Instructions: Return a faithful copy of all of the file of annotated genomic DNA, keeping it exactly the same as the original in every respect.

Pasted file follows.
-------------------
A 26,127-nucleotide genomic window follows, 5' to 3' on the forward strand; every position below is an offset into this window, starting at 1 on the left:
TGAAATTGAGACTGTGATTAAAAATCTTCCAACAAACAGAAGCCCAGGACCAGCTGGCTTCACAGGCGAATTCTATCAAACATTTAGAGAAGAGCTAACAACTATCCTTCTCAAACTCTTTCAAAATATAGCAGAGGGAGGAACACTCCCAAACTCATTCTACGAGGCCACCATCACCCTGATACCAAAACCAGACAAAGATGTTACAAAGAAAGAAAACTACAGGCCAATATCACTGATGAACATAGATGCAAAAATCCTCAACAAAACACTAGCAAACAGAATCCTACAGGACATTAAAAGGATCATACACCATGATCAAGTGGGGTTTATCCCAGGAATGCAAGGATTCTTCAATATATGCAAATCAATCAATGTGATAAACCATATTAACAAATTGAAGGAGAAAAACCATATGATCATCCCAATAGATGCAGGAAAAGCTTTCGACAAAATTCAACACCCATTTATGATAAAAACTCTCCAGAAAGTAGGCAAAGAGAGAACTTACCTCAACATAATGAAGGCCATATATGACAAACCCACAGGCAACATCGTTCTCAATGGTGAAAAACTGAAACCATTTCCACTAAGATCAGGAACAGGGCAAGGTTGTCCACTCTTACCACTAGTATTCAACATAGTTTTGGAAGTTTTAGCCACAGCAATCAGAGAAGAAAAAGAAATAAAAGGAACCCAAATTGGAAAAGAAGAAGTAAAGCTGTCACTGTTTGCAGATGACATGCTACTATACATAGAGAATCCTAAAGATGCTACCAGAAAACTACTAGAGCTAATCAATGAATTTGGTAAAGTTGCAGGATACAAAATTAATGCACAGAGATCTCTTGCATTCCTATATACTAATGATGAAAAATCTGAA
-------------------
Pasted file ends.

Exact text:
A 26,127-nucleotide genomic window follows, 5' to 3' on the forward strand; every position below is an offset into this window, starting at 1 on the left:
TGAAATTGAGACTGTGATTAAAAATCTTCCAACAAACAGAAGCCCAGGACCAGCTGGCTTCACAGGCGAATTCTATCAAACATTTAGAGAAGAGCTAACAACTATCCTTCTCAAACTCTTTCAAAATATAGCAGAGGGAGGAACACTCCCAAACTCATTCTACGAGGCCACCATCACCCTGATACCAAAACCAGACAAAGATGTTACAAAGAAAGAAAACTACAGGCCAATATCACTGATGAACATAGATGCAAAAATCCTCAACAAAACACTAGCAAACAGAATCCTACAGGACATTAAAAGGATCATACACCATGATCAAGTGGGGTTTATCCCAGGAATGCAAGGATTCTTCAATATATGCAAATCAATCAATGTGATAAACCATATTAACAAATTGAAGGAGAAAAACCATATGATCATCCCAATAGATGCAGGAAAAGCTTTCGACAAAATTCAACACCCATTTATGATAAAAACTCTCCAGAAAGTAGGCAAAGAGAGAACTTACCTCAACATAATGAAGGCCATATATGACAAACCCACAGGCAACATCGTTCTCAATGGTGAAAAACTGAAACCATTTCCACTAAGATCAGGAACAGGGCAAGGTTGTCCACTCTTACCACTAGTATTCAACATAGTTTTGGAAGTTTTAGCCACAGCAATCAGAGAAGAAAAAGAAATAAAAGGAACCCAAATTGGAAAAGAAGAAGTAAAGCTGTCACTGTTTGCAGATGACATGCTACTATACATAGAGAATCCTAAAGATGCTACCAGAAAACTACTAGAGCTAATCAATGAATTTGGTAAAGTTGCAGGATACAAAATTAATGCACAGAGATCTCTTGCATTCCTATATACTAATGATGAAAAATCTGAA